Saturday, December 6, 2014
Yeah, you know that feeling, right?
I'm reading The Snow Queen by Michael Cunningham, and, honest to pete, I'm on that ride. Cunningham is the modern master of the fifteen comma, one sentence paragraph.
I'll give it my best shot. This is a book club pick.
Sunday, November 9, 2014
Wednesday, October 22, 2014
Sunday, October 12, 2014
Friday, October 3, 2014
Friday, September 26, 2014
Creative Double Secret NonFiction Fruit Crisp
by Anna Murray
Slice two apples or pears into a shallow pan. Take the granola bars (Nature Valley, Crunchy Oats and Honey) and soak in 1/4 cup hot water for a minute, then mash with a spoon. Throw in a handful of raisins, a pinch of vanilla, and spread over the fruit.
Bake in 350 oven for 20-30 minutes to desired crispness.
Serve with ice cream or frozen yogurt on the side.
Two servings, 150 calories each.
Sunday, September 21, 2014
Friday, September 19, 2014
These are BonBons (free pattern here). I made them from micro spun in a colour called "French Vanilla".
Thursday, September 18, 2014
My first night in Sydney I had to take a "mixed" room (men and women, six beds). I landed with two young men from the English countryside. They were 23 years old, and had purchased the work visa. We had a lively discussion during which they referred to themselves as "POHMES" (Prisoners of Her Majesty's Empire), and yes, they were impressed that this yank immediately knew the acronym from reading "The Fatal Shore" by Robert Hughes.
Anyway, there was an anger and bitterness about these men, and I met more like them as I travelled, seemingly under the impression that, unlike back home, jobs were plentiful in Australia. In Melbourne I stayed with a young British woman who called her parents and cried on the phone. She had made her contacts with shirttail relations, but it appeared that none could help her with finding employment. My heart broke a little for her. It takes courage and desperation to travel half way around the world without a job in hand, in the hope of making a better life, but that's what these young people were doing.
Unfortunately, jobs are a mixed bag in Australia, and not easy for foreigners to obtain. There is "under the table" work, and plenty of free foreigner labor (Woofers), and these youth hostels were full of 20-some backpackers seeking employment. Without a serious in-demand skill it is difficult to obtain a post, yet those that could land something benefitted from Australia's higher minimum wage.
So yeah, I get why young Brits are frustrated. It will be interesting to see how this independence vote breaks out along age demographics.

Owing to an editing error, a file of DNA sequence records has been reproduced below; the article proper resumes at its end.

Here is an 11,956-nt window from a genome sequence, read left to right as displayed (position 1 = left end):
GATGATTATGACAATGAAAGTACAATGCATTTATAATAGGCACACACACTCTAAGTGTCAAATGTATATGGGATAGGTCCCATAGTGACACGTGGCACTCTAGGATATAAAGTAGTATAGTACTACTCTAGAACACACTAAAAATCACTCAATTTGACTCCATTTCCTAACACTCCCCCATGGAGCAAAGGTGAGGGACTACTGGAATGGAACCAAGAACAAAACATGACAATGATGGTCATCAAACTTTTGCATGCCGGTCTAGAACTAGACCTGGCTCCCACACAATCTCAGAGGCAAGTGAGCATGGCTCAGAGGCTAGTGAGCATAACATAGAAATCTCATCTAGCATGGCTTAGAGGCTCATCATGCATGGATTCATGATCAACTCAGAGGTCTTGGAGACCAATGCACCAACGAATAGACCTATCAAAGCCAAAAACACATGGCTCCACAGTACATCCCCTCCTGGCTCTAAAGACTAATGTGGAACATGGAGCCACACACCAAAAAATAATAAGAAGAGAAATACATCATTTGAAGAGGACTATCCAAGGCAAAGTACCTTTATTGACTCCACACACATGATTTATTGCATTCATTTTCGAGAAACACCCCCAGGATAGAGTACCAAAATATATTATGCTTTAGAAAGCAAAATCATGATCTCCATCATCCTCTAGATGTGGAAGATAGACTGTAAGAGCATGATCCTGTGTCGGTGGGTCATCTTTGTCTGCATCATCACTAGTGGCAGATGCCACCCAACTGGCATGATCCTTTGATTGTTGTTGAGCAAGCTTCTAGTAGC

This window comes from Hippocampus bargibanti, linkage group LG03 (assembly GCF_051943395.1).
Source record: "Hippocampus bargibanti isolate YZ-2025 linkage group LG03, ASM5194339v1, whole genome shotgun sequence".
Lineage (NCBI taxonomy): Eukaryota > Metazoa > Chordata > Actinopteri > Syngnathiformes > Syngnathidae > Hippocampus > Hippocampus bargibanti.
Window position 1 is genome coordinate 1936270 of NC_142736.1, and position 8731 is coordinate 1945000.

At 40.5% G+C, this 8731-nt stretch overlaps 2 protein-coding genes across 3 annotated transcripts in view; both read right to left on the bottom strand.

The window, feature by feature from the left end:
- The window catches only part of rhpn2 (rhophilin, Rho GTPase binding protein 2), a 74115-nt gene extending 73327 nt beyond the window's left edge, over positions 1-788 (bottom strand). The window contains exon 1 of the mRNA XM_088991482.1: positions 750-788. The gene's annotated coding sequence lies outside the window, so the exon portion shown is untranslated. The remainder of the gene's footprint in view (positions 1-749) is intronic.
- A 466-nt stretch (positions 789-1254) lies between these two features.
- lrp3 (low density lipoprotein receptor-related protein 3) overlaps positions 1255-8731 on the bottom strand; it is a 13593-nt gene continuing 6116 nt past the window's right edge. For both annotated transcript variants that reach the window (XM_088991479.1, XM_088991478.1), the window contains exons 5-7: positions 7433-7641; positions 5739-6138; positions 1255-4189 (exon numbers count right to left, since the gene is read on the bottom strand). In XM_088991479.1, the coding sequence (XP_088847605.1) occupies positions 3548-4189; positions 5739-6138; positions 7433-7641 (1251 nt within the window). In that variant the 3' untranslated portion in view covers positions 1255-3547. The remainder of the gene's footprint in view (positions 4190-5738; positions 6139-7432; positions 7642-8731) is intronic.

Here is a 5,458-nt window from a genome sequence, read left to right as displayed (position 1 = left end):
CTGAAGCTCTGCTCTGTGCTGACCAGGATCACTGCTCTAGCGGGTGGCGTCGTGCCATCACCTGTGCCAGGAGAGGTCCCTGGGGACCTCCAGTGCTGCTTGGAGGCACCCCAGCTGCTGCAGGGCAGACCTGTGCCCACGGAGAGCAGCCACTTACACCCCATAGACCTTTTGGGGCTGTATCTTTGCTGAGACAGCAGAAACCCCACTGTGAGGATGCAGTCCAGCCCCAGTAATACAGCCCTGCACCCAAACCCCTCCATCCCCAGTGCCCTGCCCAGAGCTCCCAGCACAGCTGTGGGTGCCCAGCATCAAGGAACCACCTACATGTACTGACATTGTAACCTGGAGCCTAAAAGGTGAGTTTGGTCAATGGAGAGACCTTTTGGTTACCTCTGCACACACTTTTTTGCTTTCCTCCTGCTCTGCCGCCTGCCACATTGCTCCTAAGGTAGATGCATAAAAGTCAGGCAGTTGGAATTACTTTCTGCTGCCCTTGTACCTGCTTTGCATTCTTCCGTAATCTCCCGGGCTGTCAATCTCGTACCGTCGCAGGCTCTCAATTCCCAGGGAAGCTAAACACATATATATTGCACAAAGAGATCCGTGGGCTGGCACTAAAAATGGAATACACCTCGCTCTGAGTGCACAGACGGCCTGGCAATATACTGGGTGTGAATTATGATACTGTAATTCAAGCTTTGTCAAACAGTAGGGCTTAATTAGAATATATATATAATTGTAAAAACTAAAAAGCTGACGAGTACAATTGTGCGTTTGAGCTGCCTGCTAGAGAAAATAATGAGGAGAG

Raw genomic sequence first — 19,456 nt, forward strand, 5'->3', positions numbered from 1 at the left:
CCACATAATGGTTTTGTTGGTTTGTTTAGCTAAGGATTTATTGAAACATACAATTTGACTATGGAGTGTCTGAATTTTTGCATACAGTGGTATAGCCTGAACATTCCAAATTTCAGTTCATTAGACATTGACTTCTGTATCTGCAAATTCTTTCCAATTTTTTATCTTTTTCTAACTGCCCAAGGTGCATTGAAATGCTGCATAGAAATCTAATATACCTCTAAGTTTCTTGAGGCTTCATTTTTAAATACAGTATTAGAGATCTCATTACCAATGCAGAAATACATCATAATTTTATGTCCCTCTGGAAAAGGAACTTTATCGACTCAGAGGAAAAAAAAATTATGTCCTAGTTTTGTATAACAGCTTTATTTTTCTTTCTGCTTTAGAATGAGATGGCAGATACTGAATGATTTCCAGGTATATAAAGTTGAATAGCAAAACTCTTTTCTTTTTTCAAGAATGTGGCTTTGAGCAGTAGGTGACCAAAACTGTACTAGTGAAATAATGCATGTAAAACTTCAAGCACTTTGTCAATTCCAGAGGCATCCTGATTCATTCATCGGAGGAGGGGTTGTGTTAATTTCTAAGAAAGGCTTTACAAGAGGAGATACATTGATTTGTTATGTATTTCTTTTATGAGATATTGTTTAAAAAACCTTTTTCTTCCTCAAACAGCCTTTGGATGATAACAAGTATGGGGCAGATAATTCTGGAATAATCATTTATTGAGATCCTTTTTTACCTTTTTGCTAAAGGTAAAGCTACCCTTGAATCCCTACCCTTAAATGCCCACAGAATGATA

Tuesday, September 9, 2014
Monday, September 8, 2014
Thursday, September 4, 2014
Sunday, August 31, 2014
Thursday, August 28, 2014
I started by using this easy pattern, and modified it somewhat, because Rocko is a classy dog. He deserves a bit more than simple.
The striped version was easy -- just knit the pattern using a different colour every four rows.
The red sweater with razorback cable (my husband calls it the "mohawk design") and ribbing took a bit more modification. For starters I used stockinette stitch. I added two inches of 3x3 ribbing at the beginning and end of each piece. I cast on 36 stitches for the back piece, and then worked a cable down the middle of the back, worked over 12 stitches. To do this I added markers after the 12th and 24th stitches, and proceeded thusly:
Row 1 (RS): Knit
Row 2 and all even (WS) rows: Purl
Row 3: Slip 3 stitches to cable needle and hold in back, k3, k3 from cable needle. Slip 3 stitches to cable needle and hold in front, k3, k3 from cable needle.
Row 5 and 7: Knit
Row 8: Purl
I used size 13 needles and Lion Brand Thick and Quick yarn.
These dog jumpers are heading to down under, but now that I've mastered the pattern I'll try making a few more to donate to a local dog shelter.
Sunday, August 24, 2014
Some of you know that I waltzed Matilda through Australia earlier this year (March-April), and since then I've been enjoying my new home and activities (swimming, knitting, learning to play the ukelele, doing good in the community) along the St. Croix river.
As I travelled alone through Australia, managing to keep my hands busy (and off the hot men), I knitted eight penguin jumpers for the critters at Phillips Island in Victoria.
The best part, of course, was listening to the amazing stories of the people I met on trains, planes, in hostels, and on the street.
A reader subscription to KU is free for the first month and $9.99 per month after the trial period. KU gives access to over 600,000 ebooks.
I've read a number of them already ("Flash Boys", "Capital in the 21st Century" (yes, I read the whole thing), romances, a few Kindle shorts, etc.)
Please read 10% of
Monday, February 17, 2014
Book Description: The years following WWI were a time of revolution, mass displacement of populations and boundary skirmishes as the former Ottoman Empire was reshaped. An often overlooked period in history, these events transformed America’s military mission in the Near East and beyond. Awarded the Order of St. Stanislas by the Russian government-in-exile for aid given to the imperial Russian forces, Arthur Murray gives eyewitness accounts of the US Naval fleet activities. Tasked with protecting American interests and providing humanitarian relief, this naval officer recorded gripping descriptions of the evacuation of Crimea, and, later, ethnic cleansing atrocities in the Greco-Turkish War.
Black Sea contains the letters of my grandfather-in-law, Lt. Commander Arthur D. Murray.